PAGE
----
Random Stats Brought to You by Me for No Particular Reason: NBA Scoring

By Dr. Brian Schrader

It’s November.

That means that baseball has likely come to an end and while we still have college football, things won’t really heat up for a few weeks.

What are we left with?

The NBA.

By default it becomes the best show around with the obvious downside that the season won’t end for another 8 months (probably with another title going home to Oakland).  I know there are lots of people for whom the NBA represents a high point in the sports calendar but I have always had trouble getting into basketball until the end of the regular season and by the time the playoffs start I am fully invested.

As a Denver native and lifelong Nuggets, I am more interested in the current NBA happenings than in years past and have done some early season reading and thinking about the NBA and my team’s prospects.  In particular, I am curious to see if the Nuggets’ hot start is a fluke or if they have a chance to make it deep in the always-competitive Western Conference.

Because I believe that analytics allow us to look past the superficiality of the standings and understand more fully the relative quality of individual teams, my investigation began with a look at point differential.  We know that in baseball, for example expected win/loss, which is simply a projection of a team’s record based on the difference between the runs they have scored and the runs they have allowed their opponents, effectively predicted the teams who would have success in the post season with the top 3 teams in run differential (Huston, Boston, and LA) making it to the Championship Series of their respective conferences.  Similarly in basketball, point differential can be useful in determining if teams are lucky or good.

What surprised me when looking at aforementioned stats had nothing to do with point differential, but how many points were being scored across the league. This predictably led me down a digital rabbit hole in search of… I don’t know what.

What follows is some of the stuff I found and not much of an explanation of what it might mean.

As of right now, the NBA team scoring average is 112.5 points per game.  I know, it’s early in the season and regression to the mean is bound to occur.  But, were this number to remain it would make the 2018-19 season the 9th-highest ever in terms of PPG, which is crazy.

While you may think that this year is an outlier, the league average PPG has been steadily creeping up over the past handful of years.  It was 101 in 2013-14 and has increased a little each year with the 2017-18 season ending with a whopping 106.3 PPG average.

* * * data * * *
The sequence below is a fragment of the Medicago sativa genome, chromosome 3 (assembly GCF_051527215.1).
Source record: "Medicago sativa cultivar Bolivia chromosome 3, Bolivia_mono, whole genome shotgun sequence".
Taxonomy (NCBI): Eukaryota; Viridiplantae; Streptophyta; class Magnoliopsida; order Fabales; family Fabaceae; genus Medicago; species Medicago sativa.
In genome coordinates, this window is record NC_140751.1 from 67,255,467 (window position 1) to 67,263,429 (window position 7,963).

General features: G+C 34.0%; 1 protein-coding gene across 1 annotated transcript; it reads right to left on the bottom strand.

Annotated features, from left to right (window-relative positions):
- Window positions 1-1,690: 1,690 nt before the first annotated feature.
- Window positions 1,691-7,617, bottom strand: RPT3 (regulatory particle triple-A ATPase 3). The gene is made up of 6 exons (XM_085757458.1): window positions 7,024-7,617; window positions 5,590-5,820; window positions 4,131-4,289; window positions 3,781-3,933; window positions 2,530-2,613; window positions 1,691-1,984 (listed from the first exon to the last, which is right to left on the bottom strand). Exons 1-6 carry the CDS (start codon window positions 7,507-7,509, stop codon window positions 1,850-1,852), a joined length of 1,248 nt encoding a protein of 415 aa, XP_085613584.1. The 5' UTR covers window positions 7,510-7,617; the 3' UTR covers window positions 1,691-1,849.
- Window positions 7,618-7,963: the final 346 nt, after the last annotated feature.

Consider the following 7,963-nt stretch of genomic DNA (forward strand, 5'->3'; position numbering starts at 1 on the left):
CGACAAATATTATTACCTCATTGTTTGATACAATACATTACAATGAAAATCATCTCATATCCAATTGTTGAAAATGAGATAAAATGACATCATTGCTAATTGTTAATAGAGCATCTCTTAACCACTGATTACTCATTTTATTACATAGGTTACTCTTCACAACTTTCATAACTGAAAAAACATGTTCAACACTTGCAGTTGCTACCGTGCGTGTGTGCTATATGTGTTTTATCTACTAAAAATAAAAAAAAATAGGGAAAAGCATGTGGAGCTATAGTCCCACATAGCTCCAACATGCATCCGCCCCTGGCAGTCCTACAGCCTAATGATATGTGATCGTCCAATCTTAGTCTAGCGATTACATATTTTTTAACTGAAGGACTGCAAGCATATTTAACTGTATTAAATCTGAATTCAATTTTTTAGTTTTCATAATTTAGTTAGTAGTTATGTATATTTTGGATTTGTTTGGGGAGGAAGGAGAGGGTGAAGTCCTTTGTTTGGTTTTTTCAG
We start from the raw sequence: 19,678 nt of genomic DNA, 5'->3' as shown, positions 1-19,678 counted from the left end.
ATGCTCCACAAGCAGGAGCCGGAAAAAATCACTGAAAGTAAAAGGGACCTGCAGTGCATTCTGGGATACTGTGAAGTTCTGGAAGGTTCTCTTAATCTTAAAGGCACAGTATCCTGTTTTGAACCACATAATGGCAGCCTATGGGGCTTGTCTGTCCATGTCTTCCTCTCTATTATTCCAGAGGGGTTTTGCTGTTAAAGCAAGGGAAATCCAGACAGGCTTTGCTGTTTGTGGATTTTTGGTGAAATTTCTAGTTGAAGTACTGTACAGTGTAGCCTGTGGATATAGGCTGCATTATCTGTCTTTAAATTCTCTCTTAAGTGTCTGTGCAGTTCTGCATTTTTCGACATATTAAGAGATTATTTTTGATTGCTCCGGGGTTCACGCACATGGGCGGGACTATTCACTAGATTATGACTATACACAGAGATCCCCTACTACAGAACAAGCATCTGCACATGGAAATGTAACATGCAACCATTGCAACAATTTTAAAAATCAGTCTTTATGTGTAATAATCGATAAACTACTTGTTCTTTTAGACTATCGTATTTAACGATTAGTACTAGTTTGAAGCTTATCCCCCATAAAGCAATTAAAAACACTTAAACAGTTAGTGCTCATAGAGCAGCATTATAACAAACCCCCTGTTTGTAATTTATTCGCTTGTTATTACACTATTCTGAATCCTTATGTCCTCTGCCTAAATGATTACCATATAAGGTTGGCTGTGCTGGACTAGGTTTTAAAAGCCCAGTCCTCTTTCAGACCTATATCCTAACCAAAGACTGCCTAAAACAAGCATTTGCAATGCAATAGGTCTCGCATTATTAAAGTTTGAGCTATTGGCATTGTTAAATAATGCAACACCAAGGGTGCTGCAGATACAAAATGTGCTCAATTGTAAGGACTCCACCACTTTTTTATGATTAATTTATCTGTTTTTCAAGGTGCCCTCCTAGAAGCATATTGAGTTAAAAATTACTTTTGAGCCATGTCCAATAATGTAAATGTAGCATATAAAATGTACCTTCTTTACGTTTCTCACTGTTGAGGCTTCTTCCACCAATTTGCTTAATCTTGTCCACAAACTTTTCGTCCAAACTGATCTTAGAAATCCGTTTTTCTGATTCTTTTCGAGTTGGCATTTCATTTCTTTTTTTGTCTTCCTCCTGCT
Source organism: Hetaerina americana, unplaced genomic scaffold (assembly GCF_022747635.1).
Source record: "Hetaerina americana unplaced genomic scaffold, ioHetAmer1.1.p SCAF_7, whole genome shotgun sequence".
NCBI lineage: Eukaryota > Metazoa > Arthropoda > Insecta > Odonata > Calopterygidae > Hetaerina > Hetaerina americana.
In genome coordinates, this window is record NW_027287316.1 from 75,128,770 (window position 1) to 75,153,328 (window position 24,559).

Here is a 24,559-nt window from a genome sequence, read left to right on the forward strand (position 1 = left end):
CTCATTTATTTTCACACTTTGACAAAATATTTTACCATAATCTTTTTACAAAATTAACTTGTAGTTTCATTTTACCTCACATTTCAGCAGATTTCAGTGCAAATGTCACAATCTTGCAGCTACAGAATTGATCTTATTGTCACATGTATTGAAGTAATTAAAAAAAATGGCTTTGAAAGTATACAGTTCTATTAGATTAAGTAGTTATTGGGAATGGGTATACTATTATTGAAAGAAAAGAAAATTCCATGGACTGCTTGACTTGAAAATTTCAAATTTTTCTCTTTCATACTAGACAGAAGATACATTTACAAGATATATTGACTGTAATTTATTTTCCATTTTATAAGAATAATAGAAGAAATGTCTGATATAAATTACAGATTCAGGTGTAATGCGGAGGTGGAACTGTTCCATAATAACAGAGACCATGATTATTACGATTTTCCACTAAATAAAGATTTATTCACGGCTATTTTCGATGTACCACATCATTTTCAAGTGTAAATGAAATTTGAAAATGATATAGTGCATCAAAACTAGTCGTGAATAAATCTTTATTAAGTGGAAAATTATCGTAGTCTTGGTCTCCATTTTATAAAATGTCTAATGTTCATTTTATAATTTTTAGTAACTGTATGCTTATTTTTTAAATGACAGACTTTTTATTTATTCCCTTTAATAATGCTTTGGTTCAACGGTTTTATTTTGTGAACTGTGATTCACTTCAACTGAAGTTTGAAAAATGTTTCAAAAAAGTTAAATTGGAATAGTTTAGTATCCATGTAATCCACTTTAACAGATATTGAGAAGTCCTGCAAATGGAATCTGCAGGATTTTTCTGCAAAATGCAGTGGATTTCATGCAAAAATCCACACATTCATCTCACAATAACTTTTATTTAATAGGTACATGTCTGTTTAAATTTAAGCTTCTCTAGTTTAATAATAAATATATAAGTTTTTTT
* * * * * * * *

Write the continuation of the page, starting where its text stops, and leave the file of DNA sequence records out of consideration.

It gets better!

In 2003-04 there were only two NBA teams who averaged fewer than 100 points per game while last year only two teams didn’t average at least 100 PPG.

This year all 30 NBA teams are averaging 100+ points per game (Orlando is last with 100.6).

What does this say about the NBA?

I’m not sure.

Maybe nothing.

But it makes you think if there is something about the composition of teams, coaching, or style of play that is leading to this surge in scoring.

Because I am a baseball fan first, this has made me think of an argument I heard someone make (it may have been Sports Science or something like that) that baseball either by coincidence or luck managed to set the pitchers mound the perfect distance from home plate.  Any closer and the players would be at too great a disadvantage because of reaction time and hits would extremely scarce.  Any farther and professional hitters would take advantage of the increase reaction time by launching homers with impunity.

I wonder if a similar logic can be applied to this most recent spike in NBA scoring.

I heard another possible apocryphal story about the invention of basketball that suggested the reason that the hoop in basketball is 10 feet off the ground is not because of some advanced mathematical formula or the result of years of experimentation/trial and error.  But rather, when Dr. James Naismith invented basketball, there just so happened to be some convenient structural feature where he affixed his prototypical hoop and it happened to be at 10 feet.

I am not sure this is true but perhaps unlike baseball, Dr. Naismith did not luck into the right height on the first try.

Sure, 10 feet worked for a long time but given the size and athleticism of modern NBA players, wouldn’t a 12-foot hoop provide more of a challenge and perhaps change the NBA into a more strategic and defense-oriented sport as opposed to the shootouts that are so common today.

Before you answer ponder this, the Timberwolves just beat the Jazz by a score of 128-125…